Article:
ALEKSANDER KHASHIN (August 25, 1886-March 31, 1939)
The pen name of Tsvi Averbakh, he was born in Berezin (Berezino), Minsk district, Byelorussia, into an affluent rabbinic family (from the Zeldovitshes of Minsk). He studied in religious primary school and yeshiva, and later was an external student, one of the founders of the Labor Zionist party. He wrote not only in both Hebrew and Yiddish, but in Russian and a number of other European languages. He contributed to all the initial publications of the Labor Zionists in Europe, placing work as well in Der fraynd (The friend) in Warsaw (1911-1913), in Y. Kh. Brener’s Revivim (Rain showers), and elsewhere, both under his party name of Borekhzon as well as under the pseudonyms of Aleksandr, Valdman, and A. Vald, among others. He distinguished himself as a sharp polemicist. His public opposition to Frishman’s critique of Bialik and other Hebrew writers had a particularly strong impact. In 1912 he edited the Hebrew-language Labor Zionist organ Haaḥdut (Unity) in Jerusalem. After the outbreak of WWI, he moved to the United States. In 1916 he edited for a time Idisher kempfer (Jewish fighter) in New York and (together with David Ben-Gurion) the anthology Yizkor (Remembrance) in memory of the fallen sentries and laborers in Israel: first edition (New York, 1916), second edition (1917), 190 pp. In New York he contributed as well to: Varhayt (Truth), Der idisher kongres (The Jewish congress), and Hatoran (The duty officer). After the February-March Revolution of 1917, he returned to Russia. When the Labor Zionist party split in 1918, Khashin stood with the right wing and edited in Odessa the party newspaper Dos naye laben (The new life), the anthology Tsaygn (Branches), and other works. Later he evolved toward the left wing and (July 1919) found himself at the head of the “Jewish Communist Labor Party, Labor Zionists.” When Denikin’s army seized Ukraine in 1920, Khashin took refuge in Berlin, devoted himself largely to his writing activities, published articles on literature and current social issues in: Kritik (Critic) in Vienna; Bikher-velt (Book world) in Warsaw, where he lived for a time; and Bergelson’s In shpan (In line) in Berlin; among others. At that time he also published: Problemen funem yidishn ekonomishn lebn in der ibergangs-tsayt (Issues in Jewish economic life in the transition period), with his brother Z. Averbakh (Vienna: Avangard, 1921), 72 pp. In late 1924 he returned to Soviet Russia, became one of the editors of Moscow’s Emes (Truth), and at the same time published literary critical work in Soviet Yiddish journals in Moscow, Kiev, Kharkov, and Minsk. Apparently his final work (dated August 2, 1937) was an introduction to volume 11 of Sholem-Aleykhem’s writings (Moscow, 1937). In the terror years before WWII, he was arrested at the same time as Maks Erik, Moyshe Kulbak, and others. In late March 1939, it was announced in Moscow that he had died—without any further details about the circumstances surrounding his end. No one in Moscow Jewish circles at the time had the least doubt that Khashin had been shot together with all the other arrested Yiddish writers.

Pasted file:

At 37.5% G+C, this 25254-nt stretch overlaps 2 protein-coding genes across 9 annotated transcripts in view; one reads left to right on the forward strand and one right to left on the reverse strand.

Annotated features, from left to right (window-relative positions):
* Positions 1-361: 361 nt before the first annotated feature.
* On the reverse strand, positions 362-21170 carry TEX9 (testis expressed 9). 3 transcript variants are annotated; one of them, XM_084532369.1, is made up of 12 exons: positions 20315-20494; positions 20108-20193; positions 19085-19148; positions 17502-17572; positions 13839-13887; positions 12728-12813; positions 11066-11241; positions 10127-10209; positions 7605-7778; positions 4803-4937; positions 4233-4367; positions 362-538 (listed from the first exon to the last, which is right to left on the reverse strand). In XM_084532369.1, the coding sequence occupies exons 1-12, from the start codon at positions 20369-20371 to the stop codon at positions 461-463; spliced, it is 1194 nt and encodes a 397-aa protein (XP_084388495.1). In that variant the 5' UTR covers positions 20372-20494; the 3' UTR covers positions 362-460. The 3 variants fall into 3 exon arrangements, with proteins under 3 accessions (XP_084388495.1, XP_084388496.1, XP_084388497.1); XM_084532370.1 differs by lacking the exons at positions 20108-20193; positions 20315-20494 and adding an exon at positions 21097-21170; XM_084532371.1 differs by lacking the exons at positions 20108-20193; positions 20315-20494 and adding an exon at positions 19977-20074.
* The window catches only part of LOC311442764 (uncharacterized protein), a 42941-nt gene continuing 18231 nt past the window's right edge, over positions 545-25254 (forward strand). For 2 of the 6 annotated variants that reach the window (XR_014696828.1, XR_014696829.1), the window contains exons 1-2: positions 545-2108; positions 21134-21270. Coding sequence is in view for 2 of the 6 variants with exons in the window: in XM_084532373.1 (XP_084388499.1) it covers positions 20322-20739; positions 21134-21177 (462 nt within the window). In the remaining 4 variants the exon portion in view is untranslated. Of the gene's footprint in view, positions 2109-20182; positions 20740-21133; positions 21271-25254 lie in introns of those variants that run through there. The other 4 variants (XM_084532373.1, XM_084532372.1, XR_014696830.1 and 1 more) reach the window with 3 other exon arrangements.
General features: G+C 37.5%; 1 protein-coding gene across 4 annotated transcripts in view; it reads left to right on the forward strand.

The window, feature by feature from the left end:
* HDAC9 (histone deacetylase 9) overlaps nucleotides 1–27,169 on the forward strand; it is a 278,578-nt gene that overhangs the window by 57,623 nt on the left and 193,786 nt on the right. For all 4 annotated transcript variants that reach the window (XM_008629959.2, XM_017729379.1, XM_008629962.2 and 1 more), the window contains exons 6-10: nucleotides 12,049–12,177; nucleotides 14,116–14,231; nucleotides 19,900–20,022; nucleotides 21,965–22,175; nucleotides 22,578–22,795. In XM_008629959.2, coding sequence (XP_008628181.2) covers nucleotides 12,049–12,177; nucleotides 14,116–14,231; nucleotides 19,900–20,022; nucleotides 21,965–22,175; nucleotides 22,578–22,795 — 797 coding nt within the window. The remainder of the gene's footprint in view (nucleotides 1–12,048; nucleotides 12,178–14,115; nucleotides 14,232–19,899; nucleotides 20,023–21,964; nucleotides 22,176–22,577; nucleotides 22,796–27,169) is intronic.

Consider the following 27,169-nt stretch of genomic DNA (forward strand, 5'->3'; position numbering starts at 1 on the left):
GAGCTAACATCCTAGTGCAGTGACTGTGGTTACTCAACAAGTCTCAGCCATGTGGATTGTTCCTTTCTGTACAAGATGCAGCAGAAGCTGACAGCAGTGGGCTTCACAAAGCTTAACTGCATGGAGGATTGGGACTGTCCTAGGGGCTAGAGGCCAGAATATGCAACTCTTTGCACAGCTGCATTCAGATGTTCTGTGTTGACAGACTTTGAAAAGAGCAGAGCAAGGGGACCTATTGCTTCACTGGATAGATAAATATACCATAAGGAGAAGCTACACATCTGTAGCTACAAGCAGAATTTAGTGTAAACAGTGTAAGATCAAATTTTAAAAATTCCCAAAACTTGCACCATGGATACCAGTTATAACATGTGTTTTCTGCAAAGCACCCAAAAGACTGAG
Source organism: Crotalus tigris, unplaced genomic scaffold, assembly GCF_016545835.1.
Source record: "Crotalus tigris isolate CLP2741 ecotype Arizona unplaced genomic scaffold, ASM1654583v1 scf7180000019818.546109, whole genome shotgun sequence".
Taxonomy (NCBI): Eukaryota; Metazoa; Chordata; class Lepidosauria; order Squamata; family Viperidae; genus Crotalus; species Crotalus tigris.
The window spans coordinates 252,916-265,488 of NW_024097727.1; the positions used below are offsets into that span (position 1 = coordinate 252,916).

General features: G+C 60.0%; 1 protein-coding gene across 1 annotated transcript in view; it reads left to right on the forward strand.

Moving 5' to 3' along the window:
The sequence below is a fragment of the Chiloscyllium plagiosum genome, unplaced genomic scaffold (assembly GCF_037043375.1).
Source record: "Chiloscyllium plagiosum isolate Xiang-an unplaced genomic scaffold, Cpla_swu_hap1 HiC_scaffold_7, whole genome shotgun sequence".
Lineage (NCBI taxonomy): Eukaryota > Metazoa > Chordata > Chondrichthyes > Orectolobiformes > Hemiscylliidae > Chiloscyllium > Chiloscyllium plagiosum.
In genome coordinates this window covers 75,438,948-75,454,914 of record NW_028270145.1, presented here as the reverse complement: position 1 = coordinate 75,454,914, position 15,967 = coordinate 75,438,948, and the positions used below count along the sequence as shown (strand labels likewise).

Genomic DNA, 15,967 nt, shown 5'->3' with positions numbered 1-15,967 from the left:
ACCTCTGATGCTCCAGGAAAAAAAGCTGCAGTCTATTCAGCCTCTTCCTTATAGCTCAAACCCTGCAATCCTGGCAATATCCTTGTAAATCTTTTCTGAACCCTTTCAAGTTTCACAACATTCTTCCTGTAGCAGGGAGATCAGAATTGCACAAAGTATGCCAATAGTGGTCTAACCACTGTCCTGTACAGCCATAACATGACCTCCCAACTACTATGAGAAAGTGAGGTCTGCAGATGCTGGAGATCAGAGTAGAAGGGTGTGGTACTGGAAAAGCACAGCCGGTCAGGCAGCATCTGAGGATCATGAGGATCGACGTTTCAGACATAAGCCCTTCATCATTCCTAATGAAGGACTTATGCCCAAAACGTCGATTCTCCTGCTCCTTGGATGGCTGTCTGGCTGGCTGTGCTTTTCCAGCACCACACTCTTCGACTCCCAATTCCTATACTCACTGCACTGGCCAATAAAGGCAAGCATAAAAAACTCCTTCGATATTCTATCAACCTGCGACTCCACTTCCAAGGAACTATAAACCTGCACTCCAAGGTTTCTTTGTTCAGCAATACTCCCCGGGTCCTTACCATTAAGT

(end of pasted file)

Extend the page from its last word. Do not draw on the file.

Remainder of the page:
Sources: Zalmen Reyzen, Leksikon, vol. 2; Y. Zerubavel, Arbeter-pinkes (Labor records) (Warsaw, 1923), see index; Z. Segalovitsh, Tlomatske 13, fun farbrentn nekhtn (13 Tłomackie St., of scorched yesterdays) (Buenos Aires, 1946); Dr. A. Mukdoni, in Morgn-zhurnal (New York) (August 19, 1949); Meylekh Ravitsh, Mayn leksikon (My lexicon), vol. 2 (Montreal, 1953), see index; Ben-Tsien Kats, in Tog-morgn-zhurnal (New York) (July 10, 1955); A. Kritshmer-Izraeli, in Idisher kemfer (New York) (March 26, 1956); N. Mayzil, Dos yidishe shafn un der yidisher arbeter in sovetn-farband (Jewish creation and the Jewish worker in the Soviet Union) (New York, 1959), see index; D. Perski, in Hadoar (New York) (Shevat 3 [January 20], 1961); M. Vaykhert, Varshe (Warsaw) (Tel Aviv, 1961), see index; Kh. Kanaan, in Haarets (Tel Aviv) (September 13, 1961); L. Shpizman, in Geshikhte fun der tsienistisher arbeter-bavegung fun tsofn-amerike (History of the Zionist labor movement in North America), vols. 1 and 2 (New York, 1955), see index.
[Additional information from: Chaim Beider, Leksikon fun yidishe shrayber in ratn-farband (Biographical dictionary of Yiddish writers in the Soviet Union), ed. Boris Sandler and Gennady Estraikh (New York: Congress for Jewish Culture, Inc., 2011), pp. 187-88.]